This is the third in our series of Media Truths. Each month, we’ll highlight two things that you can do to make your media dollars work harder.
Media Truth #5: Outdoor advertising can be a good addition to your plan. Sometimes.
You’ve seen it before: A billboard along a major freeway or surface street with so much copy and so many images that you have absolutely no idea who the advertiser is and what they are selling. Yes, a lot of people drove by, but if the message isn’t clear and simple, the message wasn’t received by the consumer.
There are two simple rules for outdoor advertising. First, only use a maximum of seven short words. More words and people won’t be able to read it driving 70 miles an hour past that board. Second, use only one major visual. That could be a product picture or your logo and address. But stick to one, not two or three. And make sure it’s large enough to be easily recognizable.
Outdoor is best used to convey a simple message or to direct people to your location. If your message is more complicated than that, you shouldn’t be using outdoor.
Media Truth #6: Think “video” not just “television”
If you are relying strictly on over-the-air TV (network affiliates) or advertising with a local cable system, you could be missing a huge portion of your customer base. These days, people are viewing video content (shows, video blogs, or news reports) from a wide variety of platforms (TVs, phones, computers) all day long. This is especially true for audiences under 45.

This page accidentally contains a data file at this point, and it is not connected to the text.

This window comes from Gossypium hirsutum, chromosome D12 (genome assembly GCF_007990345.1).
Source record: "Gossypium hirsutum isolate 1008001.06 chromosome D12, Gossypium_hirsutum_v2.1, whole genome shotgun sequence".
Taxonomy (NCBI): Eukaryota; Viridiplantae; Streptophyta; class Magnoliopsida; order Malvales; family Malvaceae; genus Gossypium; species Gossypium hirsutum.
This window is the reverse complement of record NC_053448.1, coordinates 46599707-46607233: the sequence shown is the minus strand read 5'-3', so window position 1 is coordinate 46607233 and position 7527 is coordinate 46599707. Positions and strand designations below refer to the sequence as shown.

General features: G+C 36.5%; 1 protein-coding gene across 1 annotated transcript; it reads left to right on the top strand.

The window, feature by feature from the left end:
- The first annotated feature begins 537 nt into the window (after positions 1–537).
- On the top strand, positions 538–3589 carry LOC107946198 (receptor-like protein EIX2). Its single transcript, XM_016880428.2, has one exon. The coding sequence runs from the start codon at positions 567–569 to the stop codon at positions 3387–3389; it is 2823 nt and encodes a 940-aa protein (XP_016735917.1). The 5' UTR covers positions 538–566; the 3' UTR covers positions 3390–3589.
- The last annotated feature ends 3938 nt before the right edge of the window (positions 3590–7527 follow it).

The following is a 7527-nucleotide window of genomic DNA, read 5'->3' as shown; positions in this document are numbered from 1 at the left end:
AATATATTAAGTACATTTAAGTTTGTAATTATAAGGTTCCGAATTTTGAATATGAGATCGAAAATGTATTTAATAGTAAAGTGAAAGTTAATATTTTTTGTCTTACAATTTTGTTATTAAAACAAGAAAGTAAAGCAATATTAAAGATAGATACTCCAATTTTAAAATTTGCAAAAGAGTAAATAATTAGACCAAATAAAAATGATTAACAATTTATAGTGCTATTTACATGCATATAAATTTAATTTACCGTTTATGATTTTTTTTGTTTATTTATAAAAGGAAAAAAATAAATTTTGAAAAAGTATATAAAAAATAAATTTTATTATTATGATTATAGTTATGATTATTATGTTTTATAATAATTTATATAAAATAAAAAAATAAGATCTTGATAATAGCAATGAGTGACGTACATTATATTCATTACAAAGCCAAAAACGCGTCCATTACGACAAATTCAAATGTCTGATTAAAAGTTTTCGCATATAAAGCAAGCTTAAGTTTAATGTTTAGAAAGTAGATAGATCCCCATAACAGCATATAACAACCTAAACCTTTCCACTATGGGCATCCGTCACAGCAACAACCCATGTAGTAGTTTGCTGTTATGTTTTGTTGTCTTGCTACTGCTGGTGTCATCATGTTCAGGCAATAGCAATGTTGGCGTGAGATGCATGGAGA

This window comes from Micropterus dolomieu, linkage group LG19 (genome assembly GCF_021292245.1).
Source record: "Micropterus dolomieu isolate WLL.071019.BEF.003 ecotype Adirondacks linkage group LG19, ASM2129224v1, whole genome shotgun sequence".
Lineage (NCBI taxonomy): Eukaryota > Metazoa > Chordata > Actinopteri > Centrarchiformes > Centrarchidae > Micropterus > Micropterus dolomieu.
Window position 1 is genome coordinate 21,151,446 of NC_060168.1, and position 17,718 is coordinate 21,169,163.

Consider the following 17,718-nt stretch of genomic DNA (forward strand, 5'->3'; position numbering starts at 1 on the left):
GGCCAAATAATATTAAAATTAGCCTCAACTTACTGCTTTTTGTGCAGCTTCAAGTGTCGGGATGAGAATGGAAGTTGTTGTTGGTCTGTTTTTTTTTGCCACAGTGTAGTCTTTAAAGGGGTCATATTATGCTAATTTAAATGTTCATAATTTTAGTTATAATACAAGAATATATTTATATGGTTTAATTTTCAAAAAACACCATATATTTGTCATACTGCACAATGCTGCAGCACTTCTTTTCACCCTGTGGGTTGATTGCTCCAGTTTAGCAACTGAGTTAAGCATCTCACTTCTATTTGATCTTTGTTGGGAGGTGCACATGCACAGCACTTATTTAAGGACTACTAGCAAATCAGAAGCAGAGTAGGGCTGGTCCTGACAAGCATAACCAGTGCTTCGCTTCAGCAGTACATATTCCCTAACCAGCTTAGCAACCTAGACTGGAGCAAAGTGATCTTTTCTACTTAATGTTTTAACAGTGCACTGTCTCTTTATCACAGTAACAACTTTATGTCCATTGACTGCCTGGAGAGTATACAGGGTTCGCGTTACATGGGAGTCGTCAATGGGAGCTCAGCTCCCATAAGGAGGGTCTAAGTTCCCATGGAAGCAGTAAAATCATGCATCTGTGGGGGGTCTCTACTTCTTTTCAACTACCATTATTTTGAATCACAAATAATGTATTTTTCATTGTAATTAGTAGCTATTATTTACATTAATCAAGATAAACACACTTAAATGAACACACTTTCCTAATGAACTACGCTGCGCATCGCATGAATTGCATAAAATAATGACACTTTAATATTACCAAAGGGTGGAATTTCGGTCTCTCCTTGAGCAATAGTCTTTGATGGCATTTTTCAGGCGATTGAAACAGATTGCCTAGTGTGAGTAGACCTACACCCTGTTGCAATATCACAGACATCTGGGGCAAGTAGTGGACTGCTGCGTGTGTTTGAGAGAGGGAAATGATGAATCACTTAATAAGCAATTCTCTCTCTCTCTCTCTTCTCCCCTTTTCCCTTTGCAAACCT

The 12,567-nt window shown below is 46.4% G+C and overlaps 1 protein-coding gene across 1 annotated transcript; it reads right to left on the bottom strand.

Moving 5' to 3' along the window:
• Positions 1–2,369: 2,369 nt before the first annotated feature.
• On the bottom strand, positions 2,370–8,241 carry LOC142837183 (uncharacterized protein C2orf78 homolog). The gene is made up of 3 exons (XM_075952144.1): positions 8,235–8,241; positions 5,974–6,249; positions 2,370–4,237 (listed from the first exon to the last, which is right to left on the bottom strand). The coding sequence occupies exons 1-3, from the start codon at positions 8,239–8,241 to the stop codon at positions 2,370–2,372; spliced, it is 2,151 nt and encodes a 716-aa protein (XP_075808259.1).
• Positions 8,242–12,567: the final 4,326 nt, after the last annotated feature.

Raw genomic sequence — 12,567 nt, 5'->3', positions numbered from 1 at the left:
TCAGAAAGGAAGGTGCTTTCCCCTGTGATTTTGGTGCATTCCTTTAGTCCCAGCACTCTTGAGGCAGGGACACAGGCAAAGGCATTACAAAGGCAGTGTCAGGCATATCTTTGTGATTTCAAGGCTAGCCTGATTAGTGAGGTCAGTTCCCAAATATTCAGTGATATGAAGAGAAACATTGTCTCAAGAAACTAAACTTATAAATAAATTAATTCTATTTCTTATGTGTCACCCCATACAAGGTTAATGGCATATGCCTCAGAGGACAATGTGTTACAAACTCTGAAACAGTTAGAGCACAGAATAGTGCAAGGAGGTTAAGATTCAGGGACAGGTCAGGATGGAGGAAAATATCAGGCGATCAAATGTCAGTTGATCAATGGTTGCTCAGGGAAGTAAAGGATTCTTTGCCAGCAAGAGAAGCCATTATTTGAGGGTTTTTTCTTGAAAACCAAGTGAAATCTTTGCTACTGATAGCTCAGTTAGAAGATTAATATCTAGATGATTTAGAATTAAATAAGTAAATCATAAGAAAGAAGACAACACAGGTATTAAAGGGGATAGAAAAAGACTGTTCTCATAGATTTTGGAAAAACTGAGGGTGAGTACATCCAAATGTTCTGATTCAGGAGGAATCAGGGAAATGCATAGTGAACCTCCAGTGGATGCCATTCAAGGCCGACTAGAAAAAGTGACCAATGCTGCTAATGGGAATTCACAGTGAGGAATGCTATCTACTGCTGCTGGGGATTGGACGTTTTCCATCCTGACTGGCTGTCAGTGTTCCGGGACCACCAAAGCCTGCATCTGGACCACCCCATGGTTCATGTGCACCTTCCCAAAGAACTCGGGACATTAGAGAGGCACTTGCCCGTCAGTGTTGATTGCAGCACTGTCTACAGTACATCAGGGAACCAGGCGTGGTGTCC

Consider placing your message when and where your audience is actively viewing content. Video placements are available from a wide variety of vendors. You can purchase directly from the company distributing the content (for example, from ESPN) or from the thousands of ad networks selling inventory.
Regardless of the method of purchasing, you should be very clear about whom you want to reach and when. What is their age/gender/income? What is the geography (very tight radius around a location or regional/national)? When do you want the ad to be viewed (if you need people to call into your location during specific hours, limit the time of day the ad can be seen). And finally, what kind of content are you looking for (sports, parenting, fashion, etc.). Give as much information to the vendor as you can in order to optimize effectiveness.
One last thing to consider when placing video is user generated content (UGC). UGC are things like YouTube videos or content on niche websites. You have little control of the quality/acceptability of this kind of content, so we recommend avoiding it totally. Better safe than sorry.
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This post was written by D. Diers, Media Director at PUSH 22.